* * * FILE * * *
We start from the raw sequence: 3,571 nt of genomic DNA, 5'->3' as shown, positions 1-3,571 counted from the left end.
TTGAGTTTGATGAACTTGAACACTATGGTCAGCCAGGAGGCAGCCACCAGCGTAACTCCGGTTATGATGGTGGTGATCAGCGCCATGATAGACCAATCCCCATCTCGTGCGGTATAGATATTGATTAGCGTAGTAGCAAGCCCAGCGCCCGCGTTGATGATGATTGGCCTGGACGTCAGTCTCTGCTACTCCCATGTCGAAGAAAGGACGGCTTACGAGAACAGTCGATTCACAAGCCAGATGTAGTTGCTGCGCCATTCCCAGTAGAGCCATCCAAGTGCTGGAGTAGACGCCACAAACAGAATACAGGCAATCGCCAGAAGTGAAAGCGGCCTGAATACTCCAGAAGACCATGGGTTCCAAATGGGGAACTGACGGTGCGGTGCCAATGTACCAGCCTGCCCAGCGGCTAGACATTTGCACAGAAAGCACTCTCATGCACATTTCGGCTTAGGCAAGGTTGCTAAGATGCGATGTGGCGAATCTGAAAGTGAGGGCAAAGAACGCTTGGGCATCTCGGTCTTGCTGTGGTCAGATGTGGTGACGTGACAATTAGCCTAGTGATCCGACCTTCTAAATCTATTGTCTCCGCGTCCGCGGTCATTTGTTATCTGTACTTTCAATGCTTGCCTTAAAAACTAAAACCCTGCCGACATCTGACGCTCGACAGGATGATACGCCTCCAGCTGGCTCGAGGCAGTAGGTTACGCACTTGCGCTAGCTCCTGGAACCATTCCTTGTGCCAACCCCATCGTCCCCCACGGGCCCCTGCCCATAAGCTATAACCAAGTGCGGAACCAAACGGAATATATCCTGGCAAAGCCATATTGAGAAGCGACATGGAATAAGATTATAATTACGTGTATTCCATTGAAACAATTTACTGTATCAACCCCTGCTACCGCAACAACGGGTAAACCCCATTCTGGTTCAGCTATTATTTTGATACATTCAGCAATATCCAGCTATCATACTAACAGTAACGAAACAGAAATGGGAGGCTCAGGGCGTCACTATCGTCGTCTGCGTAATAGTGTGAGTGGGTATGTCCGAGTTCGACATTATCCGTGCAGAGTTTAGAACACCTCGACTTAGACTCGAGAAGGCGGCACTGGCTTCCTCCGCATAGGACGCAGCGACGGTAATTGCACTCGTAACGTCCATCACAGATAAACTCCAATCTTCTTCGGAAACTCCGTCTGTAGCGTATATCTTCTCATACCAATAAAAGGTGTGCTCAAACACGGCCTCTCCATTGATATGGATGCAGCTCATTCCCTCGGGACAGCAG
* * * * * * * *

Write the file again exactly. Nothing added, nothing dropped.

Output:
We start from the raw sequence: 3,571 nt of genomic DNA, 5'->3' as shown, positions 1-3,571 counted from the left end.
TTGAGTTTGATGAACTTGAACACTATGGTCAGCCAGGAGGCAGCCACCAGCGTAACTCCGGTTATGATGGTGGTGATCAGCGCCATGATAGACCAATCCCCATCTCGTGCGGTATAGATATTGATTAGCGTAGTAGCAAGCCCAGCGCCCGCGTTGATGATGATTGGCCTGGACGTCAGTCTCTGCTACTCCCATGTCGAAGAAAGGACGGCTTACGAGAACAGTCGATTCACAAGCCAGATGTAGTTGCTGCGCCATTCCCAGTAGAGCCATCCAAGTGCTGGAGTAGACGCCACAAACAGAATACAGGCAATCGCCAGAAGTGAAAGCGGCCTGAATACTCCAGAAGACCATGGGTTCCAAATGGGGAACTGACGGTGCGGTGCCAATGTACCAGCCTGCCCAGCGGCTAGACATTTGCACAGAAAGCACTCTCATGCACATTTCGGCTTAGGCAAGGTTGCTAAGATGCGATGTGGCGAATCTGAAAGTGAGGGCAAAGAACGCTTGGGCATCTCGGTCTTGCTGTGGTCAGATGTGGTGACGTGACAATTAGCCTAGTGATCCGACCTTCTAAATCTATTGTCTCCGCGTCCGCGGTCATTTGTTATCTGTACTTTCAATGCTTGCCTTAAAAACTAAAACCCTGCCGACATCTGACGCTCGACAGGATGATACGCCTCCAGCTGGCTCGAGGCAGTAGGTTACGCACTTGCGCTAGCTCCTGGAACCATTCCTTGTGCCAACCCCATCGTCCCCCACGGGCCCCTGCCCATAAGCTATAACCAAGTGCGGAACCAAACGGAATATATCCTGGCAAAGCCATATTGAGAAGCGACATGGAATAAGATTATAATTACGTGTATTCCATTGAAACAATTTACTGTATCAACCCCTGCTACCGCAACAACGGGTAAACCCCATTCTGGTTCAGCTATTATTTTGATACATTCAGCAATATCCAGCTATCATACTAACAGTAACGAAACAGAAATGGGAGGCTCAGGGCGTCACTATCGTCGTCTGCGTAATAGTGTGAGTGGGTATGTCCGAGTTCGACATTATCCGTGCAGAGTTTAGAACACCTCGACTTAGACTCGAGAAGGCGGCACTGGCTTCCTCCGCATAGGACGCAGCGACGGTAATTGCACTCGTAACGTCCATCACAGATAAACTCCAATCTTCTTCGGAAACTCCGTCTGTAGCGTATATCTTCTCATACCAATAAAAGGTGTGCTCAAACACGGCCTCTCCATTGATATGGATGCAGCTCATTCCCTCGGGACAGCAG